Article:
Pitchfork Delivers Healthy Comfort Food | Indie Eats

By Mumbai Foodie July 27, 2017
Pitchfork delivers healthy and comfort food all over Bandra and beyond.

Zarine Watson has been a health and fitness professional with enough experience to dwarf most well-known names in the industry. The author, trainer, and entrepreneur has now put on a chef’s hat too, with Pitchfork, a nutrition-focused delivery service she runs with her son, Pearce. Fresh from stints at Indigo in Colaba and at a restaurant on a cruise, the young chef has partnered with his mother to help run Pitchfork smoothly.

We speak to Zarine to get a sense of their new business, which is delivering healthy orders to select customers in engihbourhoods around Bandra.

 

Zarine & Pearce Watson with the team at Pitchfork.

Zarine & Pearce Watson with the team at Pitchfork.

 

Give us a broad overview of Pitchfork. What made you start it?
I have spent 26 years in the Health and Fitness industry. When I hung up my boots from actively running my Fitness centre, the move to serving wholesome foods seemed like a natural progression. Having travelled extensively, I am well versed with global cuisine.

As fate would have it, the family had a chef in the wings. Pearce Watson (her son) armed with a Grande Diplome from Cordon Blue was happy to partner with me in this venture. Having done a stint with Indigo in Colaba and at a fine dining restaurant on a reputed cruise line, he was ready to start his own venture.

Pitchfork is now balanced between catering to clients looking for food rich in taste and nutrients as well as those looking for comfort foods.


As food entrepreneurs are you self-taught or do you have a background in hospitality?

I am self-taught, while Pearce and the rest of the crew are trained professionals from the industry.

 

Did you have any links to the hospitality industry before you started Pitchfork?
My years as a trainer made me synonymous with the hospitality business.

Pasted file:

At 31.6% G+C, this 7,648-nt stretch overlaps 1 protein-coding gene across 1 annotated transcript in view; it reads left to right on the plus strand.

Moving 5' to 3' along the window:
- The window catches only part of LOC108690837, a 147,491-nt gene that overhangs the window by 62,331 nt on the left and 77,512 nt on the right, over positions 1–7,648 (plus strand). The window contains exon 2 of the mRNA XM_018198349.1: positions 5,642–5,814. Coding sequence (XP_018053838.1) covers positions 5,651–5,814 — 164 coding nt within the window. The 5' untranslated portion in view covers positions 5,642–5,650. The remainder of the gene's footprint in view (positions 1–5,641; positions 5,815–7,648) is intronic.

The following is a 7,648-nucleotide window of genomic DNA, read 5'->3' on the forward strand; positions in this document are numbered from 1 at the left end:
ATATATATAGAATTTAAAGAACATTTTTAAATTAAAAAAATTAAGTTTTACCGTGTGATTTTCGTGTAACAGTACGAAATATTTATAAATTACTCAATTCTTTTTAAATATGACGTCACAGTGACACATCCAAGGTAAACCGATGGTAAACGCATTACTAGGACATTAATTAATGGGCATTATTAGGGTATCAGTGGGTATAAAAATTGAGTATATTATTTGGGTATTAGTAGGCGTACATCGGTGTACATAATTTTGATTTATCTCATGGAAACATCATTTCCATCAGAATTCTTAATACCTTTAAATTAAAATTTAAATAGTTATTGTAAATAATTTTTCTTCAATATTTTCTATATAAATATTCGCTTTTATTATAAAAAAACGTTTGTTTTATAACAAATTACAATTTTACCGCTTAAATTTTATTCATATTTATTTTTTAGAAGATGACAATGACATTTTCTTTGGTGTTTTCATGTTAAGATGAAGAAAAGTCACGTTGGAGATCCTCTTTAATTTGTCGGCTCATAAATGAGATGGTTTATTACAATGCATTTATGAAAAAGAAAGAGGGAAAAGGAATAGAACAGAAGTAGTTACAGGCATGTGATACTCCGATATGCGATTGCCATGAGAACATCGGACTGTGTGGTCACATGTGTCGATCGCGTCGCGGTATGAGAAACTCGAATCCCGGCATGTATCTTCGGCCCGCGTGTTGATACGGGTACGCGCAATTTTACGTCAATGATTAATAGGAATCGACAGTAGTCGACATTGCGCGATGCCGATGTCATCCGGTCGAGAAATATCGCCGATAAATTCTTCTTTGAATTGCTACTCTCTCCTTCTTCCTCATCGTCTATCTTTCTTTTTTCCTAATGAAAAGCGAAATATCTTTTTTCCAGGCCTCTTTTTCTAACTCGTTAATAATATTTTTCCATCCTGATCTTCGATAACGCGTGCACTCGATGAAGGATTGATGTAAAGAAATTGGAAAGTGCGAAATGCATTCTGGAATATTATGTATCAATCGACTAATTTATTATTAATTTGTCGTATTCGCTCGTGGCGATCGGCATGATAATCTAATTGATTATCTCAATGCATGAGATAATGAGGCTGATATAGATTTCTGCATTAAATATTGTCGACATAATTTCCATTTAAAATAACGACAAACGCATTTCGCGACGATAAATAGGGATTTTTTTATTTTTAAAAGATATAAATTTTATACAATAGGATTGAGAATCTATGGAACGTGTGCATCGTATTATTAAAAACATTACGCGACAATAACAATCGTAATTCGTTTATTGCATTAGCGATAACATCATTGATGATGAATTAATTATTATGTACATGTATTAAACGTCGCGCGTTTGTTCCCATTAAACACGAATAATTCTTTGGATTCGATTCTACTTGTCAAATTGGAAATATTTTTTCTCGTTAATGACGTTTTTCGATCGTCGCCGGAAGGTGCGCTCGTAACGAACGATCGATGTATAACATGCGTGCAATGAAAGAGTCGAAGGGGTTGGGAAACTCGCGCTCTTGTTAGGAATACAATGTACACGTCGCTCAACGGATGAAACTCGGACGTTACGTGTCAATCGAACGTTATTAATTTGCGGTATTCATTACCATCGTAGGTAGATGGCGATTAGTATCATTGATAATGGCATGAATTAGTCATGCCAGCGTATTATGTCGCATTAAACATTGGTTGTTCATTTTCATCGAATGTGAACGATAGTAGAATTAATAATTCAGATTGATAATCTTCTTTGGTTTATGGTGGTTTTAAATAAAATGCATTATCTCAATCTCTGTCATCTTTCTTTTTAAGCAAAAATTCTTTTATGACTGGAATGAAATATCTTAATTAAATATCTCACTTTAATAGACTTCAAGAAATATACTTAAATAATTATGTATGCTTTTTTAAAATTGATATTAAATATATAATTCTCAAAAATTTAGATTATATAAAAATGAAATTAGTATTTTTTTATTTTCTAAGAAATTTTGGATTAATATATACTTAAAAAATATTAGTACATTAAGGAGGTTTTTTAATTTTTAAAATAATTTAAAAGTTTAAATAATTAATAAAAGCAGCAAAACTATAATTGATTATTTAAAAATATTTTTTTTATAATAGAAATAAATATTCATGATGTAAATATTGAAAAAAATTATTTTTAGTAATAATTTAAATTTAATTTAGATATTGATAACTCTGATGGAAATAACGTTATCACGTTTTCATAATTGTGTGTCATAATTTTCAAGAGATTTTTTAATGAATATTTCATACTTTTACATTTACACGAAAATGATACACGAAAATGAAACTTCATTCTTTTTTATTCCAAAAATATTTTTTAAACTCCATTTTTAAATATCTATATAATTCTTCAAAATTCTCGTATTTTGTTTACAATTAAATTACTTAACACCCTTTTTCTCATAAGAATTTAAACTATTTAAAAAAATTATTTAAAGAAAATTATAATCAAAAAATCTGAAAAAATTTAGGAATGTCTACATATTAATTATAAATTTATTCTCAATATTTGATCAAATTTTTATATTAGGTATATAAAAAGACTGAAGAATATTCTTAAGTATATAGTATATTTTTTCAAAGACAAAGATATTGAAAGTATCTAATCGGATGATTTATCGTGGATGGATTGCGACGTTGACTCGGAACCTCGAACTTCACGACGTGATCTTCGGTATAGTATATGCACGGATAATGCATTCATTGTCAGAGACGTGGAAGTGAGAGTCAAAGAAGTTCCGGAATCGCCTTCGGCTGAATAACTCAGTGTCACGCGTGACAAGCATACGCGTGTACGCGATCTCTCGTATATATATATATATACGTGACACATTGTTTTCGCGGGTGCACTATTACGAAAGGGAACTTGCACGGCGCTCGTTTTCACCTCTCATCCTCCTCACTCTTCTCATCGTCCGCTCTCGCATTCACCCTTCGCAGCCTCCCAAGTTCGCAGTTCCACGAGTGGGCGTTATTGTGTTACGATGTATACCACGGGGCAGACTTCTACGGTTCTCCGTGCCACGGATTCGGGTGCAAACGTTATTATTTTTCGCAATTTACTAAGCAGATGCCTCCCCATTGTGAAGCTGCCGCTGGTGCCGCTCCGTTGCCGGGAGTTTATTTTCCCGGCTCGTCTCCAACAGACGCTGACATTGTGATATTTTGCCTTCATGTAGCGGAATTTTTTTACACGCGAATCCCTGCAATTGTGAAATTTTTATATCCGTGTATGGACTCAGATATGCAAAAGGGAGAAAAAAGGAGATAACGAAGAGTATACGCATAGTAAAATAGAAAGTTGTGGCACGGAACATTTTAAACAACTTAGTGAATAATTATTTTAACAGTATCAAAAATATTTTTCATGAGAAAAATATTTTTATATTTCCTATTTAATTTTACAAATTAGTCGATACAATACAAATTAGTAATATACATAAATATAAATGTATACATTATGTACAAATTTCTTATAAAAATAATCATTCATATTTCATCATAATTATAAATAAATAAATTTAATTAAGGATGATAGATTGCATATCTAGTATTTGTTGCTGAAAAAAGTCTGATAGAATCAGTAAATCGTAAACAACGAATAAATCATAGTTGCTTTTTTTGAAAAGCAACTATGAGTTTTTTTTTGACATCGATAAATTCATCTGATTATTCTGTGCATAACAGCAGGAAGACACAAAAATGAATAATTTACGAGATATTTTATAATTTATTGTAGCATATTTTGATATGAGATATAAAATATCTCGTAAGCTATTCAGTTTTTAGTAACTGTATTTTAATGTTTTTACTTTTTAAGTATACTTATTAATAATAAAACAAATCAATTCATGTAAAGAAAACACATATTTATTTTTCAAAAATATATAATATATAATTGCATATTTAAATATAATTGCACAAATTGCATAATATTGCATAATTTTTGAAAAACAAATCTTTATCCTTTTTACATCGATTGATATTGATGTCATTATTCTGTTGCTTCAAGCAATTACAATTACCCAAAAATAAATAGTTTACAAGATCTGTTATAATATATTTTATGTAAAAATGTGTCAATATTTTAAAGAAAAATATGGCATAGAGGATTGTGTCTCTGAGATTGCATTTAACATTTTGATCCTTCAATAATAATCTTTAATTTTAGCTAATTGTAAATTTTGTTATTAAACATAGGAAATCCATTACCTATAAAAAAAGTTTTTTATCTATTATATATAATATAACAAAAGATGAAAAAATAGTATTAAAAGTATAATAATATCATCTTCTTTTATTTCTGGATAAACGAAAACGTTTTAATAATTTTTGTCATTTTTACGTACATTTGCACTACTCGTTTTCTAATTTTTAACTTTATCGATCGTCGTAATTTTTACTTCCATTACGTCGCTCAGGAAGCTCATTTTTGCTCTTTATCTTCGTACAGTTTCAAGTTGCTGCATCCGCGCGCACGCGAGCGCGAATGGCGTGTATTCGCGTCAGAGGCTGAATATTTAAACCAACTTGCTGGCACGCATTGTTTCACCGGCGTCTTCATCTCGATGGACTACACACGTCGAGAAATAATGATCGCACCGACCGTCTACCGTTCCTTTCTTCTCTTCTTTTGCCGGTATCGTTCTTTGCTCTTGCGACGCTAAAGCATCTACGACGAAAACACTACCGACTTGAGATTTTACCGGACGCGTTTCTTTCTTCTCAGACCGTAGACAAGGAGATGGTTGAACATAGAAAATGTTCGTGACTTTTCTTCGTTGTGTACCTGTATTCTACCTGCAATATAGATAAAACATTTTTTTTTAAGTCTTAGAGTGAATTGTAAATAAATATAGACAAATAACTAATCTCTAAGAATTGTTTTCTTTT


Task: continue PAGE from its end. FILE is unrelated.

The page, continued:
Penne Cajun Chicken à la Pitchfork.

Penne Cajun Chicken à la Pitchfork.

 

Take us through the best and worst thing about running an upcoming food business.
The thrill of creating and serving food which is appreciated for taste and nutritional content is always a high. It is a competitive and an aggressive industry that calls for vigilance, innovation and skill on a
daily basis. The worst is the cruelly long days and nights to ensure smooth and efficient running. This is a business that requires nurturing forever.


What’s your favourite food to make?

Our salads and full meal bowls are my absolute favourites at Pitchfork. At home, there are some family favuorites concocted to suit our varied tastes.

Tell us about the strangest request you have ever received from a client!
So far we have had no strange requests to deal with, they have all been fairly normal.

 

From Cow To Bao at Pitchfork includes spicy paneer bhurji topped with crispy sev and schezwan mayo.

From Cow To Bao at Pitchfork includes spicy paneer bhurji topped with crispy sev and schezwan mayo.


What sort of a space do you operate out of?

As Pitchfork is a delivery only outlet, we operate from a very well equipped central kitchen in Bandra.
Where do you get your ingredients from?
Our ingredients are sourced locally as well as imported. We cook fresh and in small batches to maintain freshness as well as to reduce needless waste, which is common in the industry. We choose our vendors with care to be able to deliver quality meals to our customers.

 

What’s product defines Pitchfork the most?
Our meals in a bowl come with a balanced ratio of proteins, grains, and vegetables. Our salads pack a punch too.


Towards who have you targeted Pitchfork?

To everyone looking to eat wholesome food, high on taste and quality but importantly with a few items that also appeal to the times when all we want is some comfort food. For instance our sandwiches are served with a garden salad instead of fries, our multigrain homemade bread is rich in fibre, and therefore a healthier option.


What’s your favourite dish from the menu at Pitchfork?

The Salmon Couscous bowl.